The Eco Trading store enables people to buy what they need using a community currency, which they earn through “green” activities. They can bring in eco bricks they’ve made or seedlings they’ve grown to earn this currency. They “do something to get something”, rather than receiving handouts. This builds dignity through earning, while at the same time benefitting the community. 

Using this model, we hope to develop a culture of social responsibility, self-reliance and eco-awareness. The system has already been tested with our Roots & Shoots group and has been very successful.

Keep an eye out for our Mandela day communications to find out how you can help.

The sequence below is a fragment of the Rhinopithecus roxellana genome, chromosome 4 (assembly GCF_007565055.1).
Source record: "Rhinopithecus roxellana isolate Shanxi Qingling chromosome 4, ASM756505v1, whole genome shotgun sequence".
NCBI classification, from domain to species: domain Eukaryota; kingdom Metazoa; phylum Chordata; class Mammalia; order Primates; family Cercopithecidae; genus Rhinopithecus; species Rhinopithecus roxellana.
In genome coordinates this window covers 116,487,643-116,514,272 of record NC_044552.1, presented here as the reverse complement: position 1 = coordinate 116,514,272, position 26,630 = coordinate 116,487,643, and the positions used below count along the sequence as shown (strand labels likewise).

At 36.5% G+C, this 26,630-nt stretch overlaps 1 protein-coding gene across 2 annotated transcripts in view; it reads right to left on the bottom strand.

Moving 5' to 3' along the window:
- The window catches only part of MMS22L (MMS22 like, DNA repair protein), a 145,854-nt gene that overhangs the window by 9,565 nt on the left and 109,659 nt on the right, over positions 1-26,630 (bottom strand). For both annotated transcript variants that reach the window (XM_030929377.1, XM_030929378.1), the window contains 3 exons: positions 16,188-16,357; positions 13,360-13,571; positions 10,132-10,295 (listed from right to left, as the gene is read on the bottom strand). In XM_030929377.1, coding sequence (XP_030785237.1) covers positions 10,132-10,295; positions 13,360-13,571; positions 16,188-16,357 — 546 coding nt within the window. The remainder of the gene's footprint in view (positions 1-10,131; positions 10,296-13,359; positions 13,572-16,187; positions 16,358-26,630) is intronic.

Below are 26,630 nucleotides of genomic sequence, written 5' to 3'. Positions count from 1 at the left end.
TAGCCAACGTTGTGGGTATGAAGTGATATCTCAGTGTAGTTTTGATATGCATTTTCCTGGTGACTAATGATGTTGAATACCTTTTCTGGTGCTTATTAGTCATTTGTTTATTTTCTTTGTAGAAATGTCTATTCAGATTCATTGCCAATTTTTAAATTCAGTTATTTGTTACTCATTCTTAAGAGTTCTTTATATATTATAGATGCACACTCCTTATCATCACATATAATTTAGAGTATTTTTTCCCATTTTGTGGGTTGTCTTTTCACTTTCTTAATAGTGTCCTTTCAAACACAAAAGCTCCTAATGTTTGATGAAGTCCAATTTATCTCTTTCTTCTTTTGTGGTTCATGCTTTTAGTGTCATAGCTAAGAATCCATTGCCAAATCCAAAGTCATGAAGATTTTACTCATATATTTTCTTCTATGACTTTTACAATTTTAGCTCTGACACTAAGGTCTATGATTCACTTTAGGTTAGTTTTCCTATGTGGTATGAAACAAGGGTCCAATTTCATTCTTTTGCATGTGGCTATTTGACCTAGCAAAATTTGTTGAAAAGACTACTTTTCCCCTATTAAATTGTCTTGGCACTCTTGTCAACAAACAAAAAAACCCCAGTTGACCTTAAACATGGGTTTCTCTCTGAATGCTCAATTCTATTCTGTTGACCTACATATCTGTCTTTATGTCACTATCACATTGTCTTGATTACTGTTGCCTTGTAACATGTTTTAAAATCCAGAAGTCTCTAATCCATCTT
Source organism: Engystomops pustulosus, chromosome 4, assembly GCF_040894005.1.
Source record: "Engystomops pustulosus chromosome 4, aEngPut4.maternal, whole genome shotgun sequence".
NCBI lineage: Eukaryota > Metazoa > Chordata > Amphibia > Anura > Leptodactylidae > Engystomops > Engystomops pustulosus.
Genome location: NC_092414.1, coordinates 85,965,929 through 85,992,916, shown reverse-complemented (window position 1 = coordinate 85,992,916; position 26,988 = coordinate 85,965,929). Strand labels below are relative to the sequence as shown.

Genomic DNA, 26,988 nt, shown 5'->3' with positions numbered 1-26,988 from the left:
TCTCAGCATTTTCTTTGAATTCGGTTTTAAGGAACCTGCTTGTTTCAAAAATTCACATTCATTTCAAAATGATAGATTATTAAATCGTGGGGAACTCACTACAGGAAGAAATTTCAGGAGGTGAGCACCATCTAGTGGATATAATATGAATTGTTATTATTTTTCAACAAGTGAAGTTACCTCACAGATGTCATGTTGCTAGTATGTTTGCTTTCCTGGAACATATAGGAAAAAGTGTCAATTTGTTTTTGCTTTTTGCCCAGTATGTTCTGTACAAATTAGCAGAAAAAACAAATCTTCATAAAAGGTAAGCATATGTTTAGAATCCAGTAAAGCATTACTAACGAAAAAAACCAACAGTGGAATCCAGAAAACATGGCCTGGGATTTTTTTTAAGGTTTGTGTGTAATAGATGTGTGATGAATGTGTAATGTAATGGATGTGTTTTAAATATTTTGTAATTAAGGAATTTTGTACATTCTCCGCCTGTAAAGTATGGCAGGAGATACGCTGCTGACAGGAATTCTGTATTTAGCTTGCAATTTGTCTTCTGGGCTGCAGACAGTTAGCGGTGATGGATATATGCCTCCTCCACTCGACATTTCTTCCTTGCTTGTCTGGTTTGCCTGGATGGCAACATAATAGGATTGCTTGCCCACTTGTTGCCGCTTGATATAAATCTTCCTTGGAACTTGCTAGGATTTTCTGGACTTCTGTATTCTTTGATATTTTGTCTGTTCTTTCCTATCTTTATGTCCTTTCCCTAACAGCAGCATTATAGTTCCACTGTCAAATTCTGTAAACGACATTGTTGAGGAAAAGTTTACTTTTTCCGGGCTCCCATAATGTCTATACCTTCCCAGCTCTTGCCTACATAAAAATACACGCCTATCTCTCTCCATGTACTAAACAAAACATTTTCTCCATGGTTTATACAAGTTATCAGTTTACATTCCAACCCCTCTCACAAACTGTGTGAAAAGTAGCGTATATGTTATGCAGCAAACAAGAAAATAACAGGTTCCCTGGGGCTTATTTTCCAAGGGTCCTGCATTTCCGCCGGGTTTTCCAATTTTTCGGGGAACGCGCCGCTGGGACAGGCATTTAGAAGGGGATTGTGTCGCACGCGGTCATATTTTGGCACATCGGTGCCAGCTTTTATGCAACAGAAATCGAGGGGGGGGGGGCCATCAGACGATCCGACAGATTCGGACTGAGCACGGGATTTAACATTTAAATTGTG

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What about Freedom?

On 27 April 1994, South Africa’s voting population turned out in their millions to finally take part in the country’s first truly democratic elections. Journalists came from around the world and waited with baited breath for the story to unfold. Would there be intimidation? Would there be violence? Would the vote be accepted? Could Apartheid really be at an end? The day itself was a “non-news” event, because people of all cultures and colours stood peaceably, even happily, alongside in the snaking queues. The real story lay in what South Africa achieved that day, something that seemed impossible for so many – political freedom. It was a day worthy of being commemorated. 25 years later let’s reflect on what freedom means to us now.

Is freedom merely the right to vote or is it so much more?